René Descartes's Perception Of Knowledge

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The dispute over the degree to which we depend on sensory experiences on gaining knowledge had been continued between few philosophers. René Descartes, John Locke, and David Hume each had difference stances on this issue. Descartes, who asserts for human’s innate reasons, does not believe the accuracy of sensory perception. Contrary to Descartes, Locke and Hume are more likely to explain the phenomena through sensory perception than Descartes as they emphasize the ‘real experience.’ However, Hume does not completely agree with Locke as Locke admits the innate capacity to some extent, whereas Hume totally denies the existence of any innate capacity and at last denies the experience itself. Before moving on to Locke and Hume’s perspectives, Descartes’s stance toward sensory experiences should be discussed. Descartes does not trust what he perceives. He doubts everything he sees,…show more content…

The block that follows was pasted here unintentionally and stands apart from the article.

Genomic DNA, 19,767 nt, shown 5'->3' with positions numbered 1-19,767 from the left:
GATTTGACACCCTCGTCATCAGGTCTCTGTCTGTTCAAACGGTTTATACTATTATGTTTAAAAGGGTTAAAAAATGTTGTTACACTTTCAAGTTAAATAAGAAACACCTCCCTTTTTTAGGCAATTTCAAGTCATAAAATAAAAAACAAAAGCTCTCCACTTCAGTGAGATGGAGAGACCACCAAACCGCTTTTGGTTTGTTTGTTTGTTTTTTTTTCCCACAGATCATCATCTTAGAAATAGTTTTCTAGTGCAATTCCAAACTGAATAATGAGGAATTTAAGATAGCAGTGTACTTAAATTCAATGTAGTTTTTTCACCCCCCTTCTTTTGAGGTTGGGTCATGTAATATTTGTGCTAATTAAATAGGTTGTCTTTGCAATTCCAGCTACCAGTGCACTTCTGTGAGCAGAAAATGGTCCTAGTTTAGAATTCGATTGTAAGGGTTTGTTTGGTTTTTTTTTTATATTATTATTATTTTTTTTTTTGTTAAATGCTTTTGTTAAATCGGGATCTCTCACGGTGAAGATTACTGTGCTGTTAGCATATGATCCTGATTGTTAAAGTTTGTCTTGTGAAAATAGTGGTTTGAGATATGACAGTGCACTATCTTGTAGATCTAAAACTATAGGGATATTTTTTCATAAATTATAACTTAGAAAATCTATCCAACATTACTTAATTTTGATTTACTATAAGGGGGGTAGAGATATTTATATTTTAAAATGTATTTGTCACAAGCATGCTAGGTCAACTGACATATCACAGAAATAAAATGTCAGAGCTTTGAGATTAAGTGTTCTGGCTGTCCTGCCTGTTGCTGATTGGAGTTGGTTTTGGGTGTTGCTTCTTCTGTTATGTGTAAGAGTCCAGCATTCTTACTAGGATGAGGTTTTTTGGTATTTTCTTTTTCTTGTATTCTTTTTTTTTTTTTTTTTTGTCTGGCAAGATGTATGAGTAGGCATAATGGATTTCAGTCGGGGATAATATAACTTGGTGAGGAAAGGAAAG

Empiricists argue that humans gain knowledge through sensory perceptions; in detail, knowledge is attained through actual and physical interaction with the world. First of all, Locke asserts that there is no innate thing such as reason. He believe that what human possess from birth is only the capacity to reason, and every other knowledge is attained through the sensory experiences on the real world. Locke rebuts Descartes by arguing that there is no common idea accepted throughout the whole world and whole human-being. According to Descartes, there should exist a common and single concept because every human has innate idea at their birth. However, Locke asserts that there is no such thing. Instead, Locke suggests new concept on this issue. Locke claims that there are simple idea and complex idea, which are differed through the way they are gained. Simple idea is an idea that is attained through sensory experiences, and complex idea is a combination of simple ideas that is constructed in our

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